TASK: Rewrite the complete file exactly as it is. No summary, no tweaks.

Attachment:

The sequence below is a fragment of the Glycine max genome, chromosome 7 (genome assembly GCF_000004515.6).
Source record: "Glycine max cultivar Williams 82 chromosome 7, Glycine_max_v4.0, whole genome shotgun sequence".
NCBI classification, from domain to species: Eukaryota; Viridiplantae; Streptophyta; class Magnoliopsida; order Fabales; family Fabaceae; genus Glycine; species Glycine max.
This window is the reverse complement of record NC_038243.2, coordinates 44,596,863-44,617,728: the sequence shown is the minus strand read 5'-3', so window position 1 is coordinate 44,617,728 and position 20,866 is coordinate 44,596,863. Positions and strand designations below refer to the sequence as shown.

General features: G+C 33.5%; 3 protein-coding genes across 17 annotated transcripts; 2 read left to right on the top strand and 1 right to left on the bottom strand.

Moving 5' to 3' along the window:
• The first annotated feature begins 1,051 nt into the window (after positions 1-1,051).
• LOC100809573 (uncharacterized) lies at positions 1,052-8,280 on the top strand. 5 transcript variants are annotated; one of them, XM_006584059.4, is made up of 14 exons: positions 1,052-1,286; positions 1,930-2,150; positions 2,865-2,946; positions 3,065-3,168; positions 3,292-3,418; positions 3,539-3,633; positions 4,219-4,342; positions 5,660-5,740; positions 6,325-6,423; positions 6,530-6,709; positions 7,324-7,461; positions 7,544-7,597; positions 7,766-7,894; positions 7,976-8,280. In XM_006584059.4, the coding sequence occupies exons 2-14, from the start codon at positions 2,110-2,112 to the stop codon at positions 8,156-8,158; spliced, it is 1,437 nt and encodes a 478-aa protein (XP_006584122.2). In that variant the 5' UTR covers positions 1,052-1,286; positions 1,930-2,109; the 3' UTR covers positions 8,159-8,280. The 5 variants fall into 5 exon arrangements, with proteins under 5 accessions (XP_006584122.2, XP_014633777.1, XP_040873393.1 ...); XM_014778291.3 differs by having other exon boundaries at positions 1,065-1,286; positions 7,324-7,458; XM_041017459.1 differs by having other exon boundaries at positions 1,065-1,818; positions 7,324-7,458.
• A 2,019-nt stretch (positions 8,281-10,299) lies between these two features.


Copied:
The sequence below is a fragment of the Glycine max genome, chromosome 7 (genome assembly GCF_000004515.6).
Source record: "Glycine max cultivar Williams 82 chromosome 7, Glycine_max_v4.0, whole genome shotgun sequence".
NCBI classification, from domain to species: Eukaryota; Viridiplantae; Streptophyta; class Magnoliopsida; order Fabales; family Fabaceae; genus Glycine; species Glycine max.
This window is the reverse complement of record NC_038243.2, coordinates 44,596,863-44,617,728: the sequence shown is the minus strand read 5'-3', so window position 1 is coordinate 44,617,728 and position 20,866 is coordinate 44,596,863. Positions and strand designations below refer to the sequence as shown.

General features: G+C 33.5%; 3 protein-coding genes across 17 annotated transcripts; 2 read left to right on the top strand and 1 right to left on the bottom strand.

Moving 5' to 3' along the window:
• The first annotated feature begins 1,051 nt into the window (after positions 1-1,051).
• LOC100809573 (uncharacterized) lies at positions 1,052-8,280 on the top strand. 5 transcript variants are annotated; one of them, XM_006584059.4, is made up of 14 exons: positions 1,052-1,286; positions 1,930-2,150; positions 2,865-2,946; positions 3,065-3,168; positions 3,292-3,418; positions 3,539-3,633; positions 4,219-4,342; positions 5,660-5,740; positions 6,325-6,423; positions 6,530-6,709; positions 7,324-7,461; positions 7,544-7,597; positions 7,766-7,894; positions 7,976-8,280. In XM_006584059.4, the coding sequence occupies exons 2-14, from the start codon at positions 2,110-2,112 to the stop codon at positions 8,156-8,158; spliced, it is 1,437 nt and encodes a 478-aa protein (XP_006584122.2). In that variant the 5' UTR covers positions 1,052-1,286; positions 1,930-2,109; the 3' UTR covers positions 8,159-8,280. The 5 variants fall into 5 exon arrangements, with proteins under 5 accessions (XP_006584122.2, XP_014633777.1, XP_040873393.1 ...); XM_014778291.3 differs by having other exon boundaries at positions 1,065-1,286; positions 7,324-7,458; XM_041017459.1 differs by having other exon boundaries at positions 1,065-1,818; positions 7,324-7,458.
• A 2,019-nt stretch (positions 8,281-10,299) lies between these two features.